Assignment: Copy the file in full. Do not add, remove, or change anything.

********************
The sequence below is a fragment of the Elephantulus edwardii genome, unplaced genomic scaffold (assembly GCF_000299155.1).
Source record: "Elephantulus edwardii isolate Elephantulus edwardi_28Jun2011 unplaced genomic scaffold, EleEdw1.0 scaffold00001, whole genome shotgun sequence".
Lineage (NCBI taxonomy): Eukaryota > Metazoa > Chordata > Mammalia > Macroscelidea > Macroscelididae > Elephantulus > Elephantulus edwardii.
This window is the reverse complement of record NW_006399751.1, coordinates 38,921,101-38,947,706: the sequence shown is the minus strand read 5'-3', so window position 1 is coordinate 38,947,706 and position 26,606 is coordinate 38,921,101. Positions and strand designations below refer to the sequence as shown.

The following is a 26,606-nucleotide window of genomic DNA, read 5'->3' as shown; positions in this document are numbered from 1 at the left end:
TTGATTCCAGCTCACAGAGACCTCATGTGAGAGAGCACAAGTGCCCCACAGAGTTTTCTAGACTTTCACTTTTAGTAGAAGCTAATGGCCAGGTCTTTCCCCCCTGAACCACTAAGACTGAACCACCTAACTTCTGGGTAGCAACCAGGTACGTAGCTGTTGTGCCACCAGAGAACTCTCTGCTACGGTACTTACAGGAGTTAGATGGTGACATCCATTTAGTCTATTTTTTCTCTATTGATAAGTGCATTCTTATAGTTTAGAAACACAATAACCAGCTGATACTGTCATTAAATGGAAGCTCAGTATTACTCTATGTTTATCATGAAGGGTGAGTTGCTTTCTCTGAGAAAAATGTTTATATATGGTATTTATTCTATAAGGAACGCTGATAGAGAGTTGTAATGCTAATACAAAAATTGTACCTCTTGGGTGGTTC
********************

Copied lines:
The sequence below is a fragment of the Elephantulus edwardii genome, unplaced genomic scaffold (assembly GCF_000299155.1).
Source record: "Elephantulus edwardii isolate Elephantulus edwardi_28Jun2011 unplaced genomic scaffold, EleEdw1.0 scaffold00001, whole genome shotgun sequence".
Lineage (NCBI taxonomy): Eukaryota > Metazoa > Chordata > Mammalia > Macroscelidea > Macroscelididae > Elephantulus > Elephantulus edwardii.
This window is the reverse complement of record NW_006399751.1, coordinates 38,921,101-38,947,706: the sequence shown is the minus strand read 5'-3', so window position 1 is coordinate 38,947,706 and position 26,606 is coordinate 38,921,101. Positions and strand designations below refer to the sequence as shown.

The following is a 26,606-nucleotide window of genomic DNA, read 5'->3' as shown; positions in this document are numbered from 1 at the left end:
TTGATTCCAGCTCACAGAGACCTCATGTGAGAGAGCACAAGTGCCCCACAGAGTTTTCTAGACTTTCACTTTTAGTAGAAGCTAATGGCCAGGTCTTTCCCCCCTGAACCACTAAGACTGAACCACCTAACTTCTGGGTAGCAACCAGGTACGTAGCTGTTGTGCCACCAGAGAACTCTCTGCTACGGTACTTACAGGAGTTAGATGGTGACATCCATTTAGTCTATTTTTTCTCTATTGATAAGTGCATTCTTATAGTTTAGAAACACAATAACCAGCTGATACTGTCATTAAATGGAAGCTCAGTATTACTCTATGTTTATCATGAAGGGTGAGTTGCTTTCTCTGAGAAAAATGTTTATATATGGTATTTATTCTATAAGGAACGCTGATAGAGAGTTGTAATGCTAATACAAAAATTGTACCTCTTGGGTGGTTC